With gold at an eight-year high, is there value in the mines?

Last year, the world's largest operator, Newmont Mines (NYSE:NEM), extracted gold for $265 an ounce and sold it for $366. The result was third-quarter net income of $0.28 a share. Annualize that forward and the stock trades at almost 44 times earnings.

Even if Newmont manages to sell next year at today's $416 an ounce (a $50 premium to last quarter's average), the stock would still go for roughly 30 times earnings. A great company with great assets, Newmont is hardly a value.

Other large miners like Placer Dome (NYSE:PDG) and Barrick Gold (NYSE:ABX) trade at high multiples to earnings as well. Like Newmont, their valuations appear to be anticipating much higher gold prices.

More moderate multiples can be found with the smaller miners. Richmont Mines (AMEX:RIC) has benefited handsomely from gold's run and has a strong balance sheet with no debt. At a more reasonable 21 times trailing earnings, it appears to offer more upside should gold continue to head higher.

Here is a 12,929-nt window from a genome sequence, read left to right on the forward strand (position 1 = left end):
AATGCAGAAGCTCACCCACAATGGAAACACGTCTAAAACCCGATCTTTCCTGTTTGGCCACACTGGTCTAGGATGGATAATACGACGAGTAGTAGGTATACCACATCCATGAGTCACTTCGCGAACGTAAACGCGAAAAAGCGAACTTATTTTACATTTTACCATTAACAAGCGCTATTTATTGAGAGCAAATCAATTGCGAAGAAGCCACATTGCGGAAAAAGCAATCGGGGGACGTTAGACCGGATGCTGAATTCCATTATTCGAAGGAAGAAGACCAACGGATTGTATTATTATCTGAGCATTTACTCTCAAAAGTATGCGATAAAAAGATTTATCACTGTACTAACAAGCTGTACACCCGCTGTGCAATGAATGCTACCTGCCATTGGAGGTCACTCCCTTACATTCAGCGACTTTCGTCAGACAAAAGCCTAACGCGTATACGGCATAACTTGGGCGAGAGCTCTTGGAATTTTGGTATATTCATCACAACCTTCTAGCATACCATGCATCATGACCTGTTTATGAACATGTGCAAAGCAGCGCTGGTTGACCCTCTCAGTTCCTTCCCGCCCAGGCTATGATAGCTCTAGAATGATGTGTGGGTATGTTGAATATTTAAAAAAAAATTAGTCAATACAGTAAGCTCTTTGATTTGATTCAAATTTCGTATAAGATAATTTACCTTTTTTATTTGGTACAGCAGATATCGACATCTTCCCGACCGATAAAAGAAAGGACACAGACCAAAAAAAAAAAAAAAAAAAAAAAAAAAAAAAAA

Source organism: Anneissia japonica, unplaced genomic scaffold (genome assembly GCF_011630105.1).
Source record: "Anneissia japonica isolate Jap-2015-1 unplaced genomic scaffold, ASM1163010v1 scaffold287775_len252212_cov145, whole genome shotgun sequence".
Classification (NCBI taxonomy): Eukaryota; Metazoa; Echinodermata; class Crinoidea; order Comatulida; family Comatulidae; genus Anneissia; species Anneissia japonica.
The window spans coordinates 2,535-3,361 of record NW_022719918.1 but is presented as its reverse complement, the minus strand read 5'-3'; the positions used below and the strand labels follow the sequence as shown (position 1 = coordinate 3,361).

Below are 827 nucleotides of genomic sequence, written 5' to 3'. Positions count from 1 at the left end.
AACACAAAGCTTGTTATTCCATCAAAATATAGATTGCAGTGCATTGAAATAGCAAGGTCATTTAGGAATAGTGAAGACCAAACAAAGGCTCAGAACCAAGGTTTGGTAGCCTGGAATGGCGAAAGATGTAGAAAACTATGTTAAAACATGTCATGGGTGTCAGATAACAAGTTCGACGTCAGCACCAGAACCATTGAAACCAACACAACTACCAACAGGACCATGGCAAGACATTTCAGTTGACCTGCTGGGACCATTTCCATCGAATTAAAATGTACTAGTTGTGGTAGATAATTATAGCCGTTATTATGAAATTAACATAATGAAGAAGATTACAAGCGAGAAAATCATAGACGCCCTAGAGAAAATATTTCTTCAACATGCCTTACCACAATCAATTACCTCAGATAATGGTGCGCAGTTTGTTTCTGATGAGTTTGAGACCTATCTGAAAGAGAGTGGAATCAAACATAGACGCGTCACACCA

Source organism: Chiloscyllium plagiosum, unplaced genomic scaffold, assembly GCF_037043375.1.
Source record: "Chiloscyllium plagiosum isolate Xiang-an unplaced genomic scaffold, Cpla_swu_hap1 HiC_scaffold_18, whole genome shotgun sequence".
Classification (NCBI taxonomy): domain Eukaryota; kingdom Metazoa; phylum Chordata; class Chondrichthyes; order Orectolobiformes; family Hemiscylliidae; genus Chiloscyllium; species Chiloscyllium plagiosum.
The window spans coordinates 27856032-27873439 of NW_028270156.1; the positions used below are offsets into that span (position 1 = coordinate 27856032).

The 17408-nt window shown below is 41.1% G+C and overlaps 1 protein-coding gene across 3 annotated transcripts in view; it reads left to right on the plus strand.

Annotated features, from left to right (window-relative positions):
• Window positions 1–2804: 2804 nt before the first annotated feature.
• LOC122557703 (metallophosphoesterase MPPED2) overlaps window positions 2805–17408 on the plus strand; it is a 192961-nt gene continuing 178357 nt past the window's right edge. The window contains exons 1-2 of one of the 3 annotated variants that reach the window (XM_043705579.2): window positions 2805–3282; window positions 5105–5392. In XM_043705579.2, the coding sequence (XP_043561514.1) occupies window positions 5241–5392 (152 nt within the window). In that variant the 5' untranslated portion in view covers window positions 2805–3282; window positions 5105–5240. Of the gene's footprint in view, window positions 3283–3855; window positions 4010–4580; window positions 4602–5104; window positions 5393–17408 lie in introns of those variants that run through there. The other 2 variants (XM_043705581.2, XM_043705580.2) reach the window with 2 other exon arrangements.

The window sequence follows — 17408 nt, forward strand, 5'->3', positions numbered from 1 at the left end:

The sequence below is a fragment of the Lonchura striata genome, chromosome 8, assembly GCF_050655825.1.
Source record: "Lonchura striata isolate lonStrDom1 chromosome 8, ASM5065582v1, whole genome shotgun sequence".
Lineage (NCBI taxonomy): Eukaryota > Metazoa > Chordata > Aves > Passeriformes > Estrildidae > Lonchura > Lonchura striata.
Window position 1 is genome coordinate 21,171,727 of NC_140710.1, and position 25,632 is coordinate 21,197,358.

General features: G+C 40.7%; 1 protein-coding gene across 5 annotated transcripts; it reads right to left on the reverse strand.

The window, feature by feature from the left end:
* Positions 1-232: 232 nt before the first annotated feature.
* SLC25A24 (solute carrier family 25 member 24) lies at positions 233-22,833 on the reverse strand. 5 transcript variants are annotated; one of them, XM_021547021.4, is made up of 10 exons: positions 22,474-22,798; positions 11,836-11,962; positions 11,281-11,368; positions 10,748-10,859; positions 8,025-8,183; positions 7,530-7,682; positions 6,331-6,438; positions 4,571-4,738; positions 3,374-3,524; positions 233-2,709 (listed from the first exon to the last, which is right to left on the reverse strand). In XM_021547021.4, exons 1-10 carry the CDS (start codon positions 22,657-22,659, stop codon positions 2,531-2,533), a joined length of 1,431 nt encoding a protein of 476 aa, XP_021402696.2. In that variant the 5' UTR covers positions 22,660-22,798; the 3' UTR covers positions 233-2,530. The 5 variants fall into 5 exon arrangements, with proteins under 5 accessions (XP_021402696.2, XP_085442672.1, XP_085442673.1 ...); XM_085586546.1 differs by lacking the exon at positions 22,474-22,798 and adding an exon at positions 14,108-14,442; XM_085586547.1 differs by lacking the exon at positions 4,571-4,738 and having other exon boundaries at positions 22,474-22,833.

Investors might also check out stocks like Freeport-McMoRan (NYSE:FCX), the owner of a large gold and copper mine. The stock trades at 28 times trailing earnings and is benefiting from strong copper prices, too. Historically, when the worldwide economy booms, copper booms along with it.

Hecla Mining (NYSE:HL) owns and operates silver and gold mines. Silver is at a four-year high and is economically sensitive, too. Current strong gold and silver prices should help Hecla beat the highest analyst estimate of $0.34 a share in earnings.

Still, before putting too much stock in gold, consider the point Mathew Emmert made earlier this year. "A dollar invested in gold about 200 years ago would be worth about, well, a dollar today (adjusted for inflation)." That's not a good thing.

Two other factors do not work in gold's long-term favor. First, almost all the gold ever mined is unused (it just sits in vaults or is passed down as jewelry from generation to generation). Second, as the price increases, previously uneconomical reserves will be mined and swell supply.

Perhaps ironically, given its reputation as a store of value, gold is a highly speculative investment at today's prices.

W.D. Crotty likes to discuss gold and other metals with other investors on The Motley Fool's Mining and Metals discussion board.

You can e-mail W.D. at wdcrotty@yahoo.com.